Ethics in Experimentation

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Researchers many times deceive the research participants of the psychological experiments on the methodological grounds.  That deception can be on the research purpose, the design, as well as the experiment setting.  The question that remains is whether methodological deception is ethically permissible. Many scholars maintain that experimental deception is not permissible and that the ethical codes of the professional associations that give some grounds for deception should be revised (Herrrera, 1999; Pittenger, 2002).  Methodological deception poses the risk of psychological harm to the participants of that particular research and it also violates their autonomy.


The ethical codes spelled out by the American Psychological Association and the British Psychological Society do allow the use of deception in psychological experiments but with some set limitations and they require that some conditions be met when such deceptive methods are used.  Even though some differences exist between the two bodies, both codes allow for the use of deception in case there are no other effective procedures that can be useful in obtaining the required experimental results when no physical harm is caused to the research participants, and if there is a high significance expected from the results.  Those codes also want the research participants to withdraw from the experiments whenever they feel like doing so and as sensitively as possible when the experiments are over, by providing them with all the require information concerning the purpose, the structure, and the value of the experiment.

Irrespective of the several constraints placed by the professional codes regarding the use of deception; some critiques argue that the research participants do not have adequate protection from the negative effects of deception, and they, therefore, suggest that these codes be thoroughly revised.  For example, Hertwig and Ortman argue that the use of deception should be banned in psychological experiments. It is also crucial to examine the influential ethical concerns of the use of deception in psychological experiments.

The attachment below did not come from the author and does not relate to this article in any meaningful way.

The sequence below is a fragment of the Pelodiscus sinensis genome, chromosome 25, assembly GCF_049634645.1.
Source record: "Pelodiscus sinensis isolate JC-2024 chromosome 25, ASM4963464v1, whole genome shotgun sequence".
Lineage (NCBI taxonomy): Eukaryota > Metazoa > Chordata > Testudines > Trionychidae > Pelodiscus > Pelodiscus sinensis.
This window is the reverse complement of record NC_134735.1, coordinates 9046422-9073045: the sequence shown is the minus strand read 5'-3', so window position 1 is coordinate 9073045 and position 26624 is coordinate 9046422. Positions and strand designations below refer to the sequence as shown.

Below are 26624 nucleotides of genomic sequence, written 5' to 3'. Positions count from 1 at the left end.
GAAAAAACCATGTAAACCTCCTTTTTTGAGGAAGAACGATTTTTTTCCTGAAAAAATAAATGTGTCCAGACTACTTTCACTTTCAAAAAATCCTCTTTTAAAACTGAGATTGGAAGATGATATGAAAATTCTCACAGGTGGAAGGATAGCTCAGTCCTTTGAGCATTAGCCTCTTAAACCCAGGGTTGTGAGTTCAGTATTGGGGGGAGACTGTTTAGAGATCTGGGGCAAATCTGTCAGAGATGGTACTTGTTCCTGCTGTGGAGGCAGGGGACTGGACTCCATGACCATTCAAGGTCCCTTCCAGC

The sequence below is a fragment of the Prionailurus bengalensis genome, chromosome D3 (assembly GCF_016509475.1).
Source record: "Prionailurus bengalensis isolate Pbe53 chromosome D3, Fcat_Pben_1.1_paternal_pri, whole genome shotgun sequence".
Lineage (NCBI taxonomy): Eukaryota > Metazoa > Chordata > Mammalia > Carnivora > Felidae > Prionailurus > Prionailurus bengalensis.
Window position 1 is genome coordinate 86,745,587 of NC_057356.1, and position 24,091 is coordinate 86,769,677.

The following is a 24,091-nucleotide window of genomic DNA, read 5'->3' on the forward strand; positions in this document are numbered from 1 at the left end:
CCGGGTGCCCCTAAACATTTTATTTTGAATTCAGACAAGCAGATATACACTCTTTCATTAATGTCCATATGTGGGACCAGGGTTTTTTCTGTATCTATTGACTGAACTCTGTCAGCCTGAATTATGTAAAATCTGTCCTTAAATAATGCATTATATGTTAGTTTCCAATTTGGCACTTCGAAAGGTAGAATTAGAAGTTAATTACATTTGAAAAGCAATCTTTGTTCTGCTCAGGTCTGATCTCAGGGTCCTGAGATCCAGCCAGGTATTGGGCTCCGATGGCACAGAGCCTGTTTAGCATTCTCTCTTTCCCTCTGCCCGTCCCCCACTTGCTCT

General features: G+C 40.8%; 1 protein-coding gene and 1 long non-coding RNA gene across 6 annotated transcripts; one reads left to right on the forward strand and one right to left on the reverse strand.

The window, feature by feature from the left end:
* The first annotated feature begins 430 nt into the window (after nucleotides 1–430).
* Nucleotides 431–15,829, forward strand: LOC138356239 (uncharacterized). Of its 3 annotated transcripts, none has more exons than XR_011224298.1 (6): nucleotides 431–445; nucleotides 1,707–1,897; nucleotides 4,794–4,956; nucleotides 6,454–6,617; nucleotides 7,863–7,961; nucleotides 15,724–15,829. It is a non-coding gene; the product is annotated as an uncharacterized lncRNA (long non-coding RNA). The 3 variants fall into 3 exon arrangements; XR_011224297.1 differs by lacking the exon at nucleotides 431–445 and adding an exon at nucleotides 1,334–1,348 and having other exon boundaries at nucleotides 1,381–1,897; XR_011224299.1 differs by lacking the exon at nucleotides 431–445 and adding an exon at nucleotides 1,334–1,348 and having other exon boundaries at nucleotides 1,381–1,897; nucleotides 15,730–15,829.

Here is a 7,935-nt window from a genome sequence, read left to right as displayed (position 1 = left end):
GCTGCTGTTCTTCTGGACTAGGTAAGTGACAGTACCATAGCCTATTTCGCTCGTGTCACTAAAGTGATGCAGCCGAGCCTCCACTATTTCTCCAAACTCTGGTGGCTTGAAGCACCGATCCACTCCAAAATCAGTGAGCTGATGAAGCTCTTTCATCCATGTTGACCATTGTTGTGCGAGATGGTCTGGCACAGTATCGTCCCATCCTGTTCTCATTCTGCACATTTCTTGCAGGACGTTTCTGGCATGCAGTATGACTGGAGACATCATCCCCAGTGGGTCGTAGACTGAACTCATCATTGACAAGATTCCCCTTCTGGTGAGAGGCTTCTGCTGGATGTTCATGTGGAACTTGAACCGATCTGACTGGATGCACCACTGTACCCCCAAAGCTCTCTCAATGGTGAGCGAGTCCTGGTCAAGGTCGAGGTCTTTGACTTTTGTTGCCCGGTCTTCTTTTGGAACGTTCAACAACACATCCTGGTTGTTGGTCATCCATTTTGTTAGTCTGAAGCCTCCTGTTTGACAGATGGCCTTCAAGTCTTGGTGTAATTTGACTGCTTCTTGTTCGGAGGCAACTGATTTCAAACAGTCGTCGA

The debate on the use of deception in psychological experiments revolves around the harmful effects that this deception brings.  In most of the cases where the participants have discovered that they were deceived on the purpose or the design of the experimental study, they have suffered a great distress. Whether these psychological experiments led to a significant psychological impact on the research participants, is an empirical question that should not be answered be examining only the casual observations or the untested intuitions.  Kimmel (2001) says that many cases exist where the experiment deception does not bring about any harm or discomfort to the participants.

A sensible view that should be leveraged here is that if the deception in the psychological experiments does not inflict any psychological harm to the participants beyond a given threshold, that experiment is permissible.  When that threshold is surpassed, it means that the psychological experiment turns out to be an act of injustice to the participants.  For that reason, one should ask themselves if applying deception can cause any psychological harm to the participants. If the answer is yes, then that deception is not permissible, but if it is no, then that experiment is justified.


Herrera, C. D. (1999). Two arguments for ‘covert methods’ in social research. The British journal of sociology, 50(2), 331-343.

Kimmel, A. J. (2001). Ethical trends in marketing and psychological research. Ethics 2000 Behavior, 11(2), 131-149.

Pittenger, D. J. (2002). Deception in research: Distinctions and solutions from the perspective of utilitarianism. Ethics & Behavior, 12(2), 117-142.


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